A penis carved carefully in stone was recently found near Hadrian's Wall in the United Kingdom Science Alert - June 11, 2022
Charms, amulets, and necklaces decorated with a penis motif were commonly worn by people in the Roman civilization to improve fertility and ward away evil spirits and bad luck. Even children at this time were running around sporting little gold rings bearing male genitalia.
Metal detectorist in UK finds ancient Roman penis pendant
A metal detectorist recently discovered a silver, penis-shaped pendant in Kent, England that was likely worn around the neck to protect a person from misfortune around 1,800 years ago. Ancient Roman writers such as Marcus Terentius Varro (lived 116 B.C. to 27 B.C.) and Pliny the Elder (A.D. 23 to 79) mention how the phallus and representations of it are thought to have had the power to protect a person from evil. Many depictions of the phallus have been found throughout the Roman Empire and scholars often believe that they were created to avoid bad luck. The pendant (also called an amulet) is about 1.2 inches (3.1 centimeters) long, with a tiny ring at the top for a string (necklace) to go through. It dates back to a time when the Romans controlled England, between A.D. 42 and 410.
2,000-year-old ruins of a Roman military chief's luxury villa with 14 rooms, marble floors and ornate mosaics are unearthed by subway construction workers in Rome Daily Mail - March 8, 2018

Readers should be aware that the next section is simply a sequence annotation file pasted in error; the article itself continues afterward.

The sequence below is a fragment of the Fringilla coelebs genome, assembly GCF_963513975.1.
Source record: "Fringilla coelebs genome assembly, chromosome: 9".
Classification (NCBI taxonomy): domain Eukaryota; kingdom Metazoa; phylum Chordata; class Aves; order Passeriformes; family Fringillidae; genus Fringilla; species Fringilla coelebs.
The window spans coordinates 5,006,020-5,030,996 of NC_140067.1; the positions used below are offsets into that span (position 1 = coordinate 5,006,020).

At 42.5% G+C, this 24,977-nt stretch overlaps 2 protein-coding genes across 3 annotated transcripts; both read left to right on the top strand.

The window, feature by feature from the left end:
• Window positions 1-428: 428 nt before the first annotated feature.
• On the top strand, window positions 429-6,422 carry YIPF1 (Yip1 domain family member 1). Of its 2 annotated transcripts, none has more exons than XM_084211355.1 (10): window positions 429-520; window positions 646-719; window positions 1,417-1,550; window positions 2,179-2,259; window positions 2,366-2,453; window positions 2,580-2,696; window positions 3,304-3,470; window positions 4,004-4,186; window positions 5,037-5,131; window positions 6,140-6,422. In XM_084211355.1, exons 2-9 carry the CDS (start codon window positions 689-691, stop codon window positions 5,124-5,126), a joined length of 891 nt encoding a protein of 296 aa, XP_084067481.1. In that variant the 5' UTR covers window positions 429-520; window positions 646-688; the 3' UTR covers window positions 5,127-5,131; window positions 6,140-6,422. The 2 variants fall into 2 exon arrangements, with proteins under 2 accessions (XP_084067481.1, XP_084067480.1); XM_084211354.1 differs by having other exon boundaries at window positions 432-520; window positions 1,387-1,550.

Sprawling ruins of the 2,000-year-old luxury villa of a Roman military commander have been unearthed during work to expand the Italian capital's subway system. Archaeologists working on Rome's Metro C line uncovered the second century AD residence, or domus, adjoining a military barracks excavated in 2016. The richly decorated dwelling is complete with a well-preserved geometric design mosaic, marble floors and frescoed walls.
Lead found in ink used to write scrolls buried by eruption of Mount Vesuvius PhysOrg - March 22, 2016
For several hundred years, before the dangers of lead were known, lead and other metals were added to ink to aid in color improvement, binding and consistency. But until now, it was believed this practice didn't start until approximately the fourth or fifth centuries AD - prior to then, inks were primarily carbon based. In this new effort, the researchers were studying scrolls that were charred and then covered when Mount Vesuvius erupted in 79 AD, burying the town, and of course nearby Pompeii as well.
Ancient scrolls give up their secrets BBC - March 21, 2016
Metallic ink was used to inscribe scrolls regarded as an archaeological wonder, according to scientists. The discovery pushes back the date for the first use of metallic ink by several centuries. The Herculaneum scrolls were buried by the eruption of Mount Vesuvius in AD79 and are charred and fragile. Previous efforts to read them, over many centuries, has damaged or destroyed some of the scrolls. The task of reading the surviving scrolls has fallen to scientists using technology such as the European synchrotron, which produces X-rays 100 billion times brighter than the X-rays used in hospitals. Last year, physicists used the 3D X-ray imaging technique to decipher writing in the scrolls. The scrolls are the only library known to have survived from classical times
CRYSTALINKS HOME PAGE
PSYCHIC READING WITH ELLIE
BOOK: THE ALCHEMY OF TIME
DONATION TO CRYSTALINKS
ADVERTISE ON CRYSTALINKS